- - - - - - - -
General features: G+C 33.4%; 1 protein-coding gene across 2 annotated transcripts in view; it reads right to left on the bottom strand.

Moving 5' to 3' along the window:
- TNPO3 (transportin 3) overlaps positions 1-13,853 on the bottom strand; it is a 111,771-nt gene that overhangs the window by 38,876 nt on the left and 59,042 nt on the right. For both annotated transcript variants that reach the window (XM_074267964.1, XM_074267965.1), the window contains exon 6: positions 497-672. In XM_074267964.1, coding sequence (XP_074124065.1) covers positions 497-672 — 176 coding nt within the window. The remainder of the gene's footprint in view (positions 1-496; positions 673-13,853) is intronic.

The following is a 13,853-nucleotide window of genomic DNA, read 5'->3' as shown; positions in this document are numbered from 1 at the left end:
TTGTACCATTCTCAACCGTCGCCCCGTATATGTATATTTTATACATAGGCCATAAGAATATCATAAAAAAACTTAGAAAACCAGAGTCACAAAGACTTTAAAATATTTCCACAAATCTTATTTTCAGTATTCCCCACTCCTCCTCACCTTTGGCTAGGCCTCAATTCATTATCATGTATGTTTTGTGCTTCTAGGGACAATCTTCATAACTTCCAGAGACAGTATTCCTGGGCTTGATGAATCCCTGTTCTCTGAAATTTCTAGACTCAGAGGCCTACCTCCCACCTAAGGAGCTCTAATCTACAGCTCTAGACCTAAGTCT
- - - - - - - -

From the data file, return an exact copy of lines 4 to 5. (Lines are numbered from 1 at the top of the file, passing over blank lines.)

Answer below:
The following is a 13,853-nucleotide window of genomic DNA, read 5'->3' as shown; positions in this document are numbered from 1 at the left end:
TTGTACCATTCTCAACCGTCGCCCCGTATATGTATATTTTATACATAGGCCATAAGAATATCATAAAAAAACTTAGAAAACCAGAGTCACAAAGACTTTAAAATATTTCCACAAATCTTATTTTCAGTATTCCCCACTCCTCCTCACCTTTGGCTAGGCCTCAATTCATTATCATGTATGTTTTGTGCTTCTAGGGACAATCTTCATAACTTCCAGAGACAGTATTCCTGGGCTTGATGAATCCCTGTTCTCTGAAATTTCTAGACTCAGAGGCCTACCTCCCACCTAAGGAGCTCTAATCTACAGCTCTAGACCTAAGTCT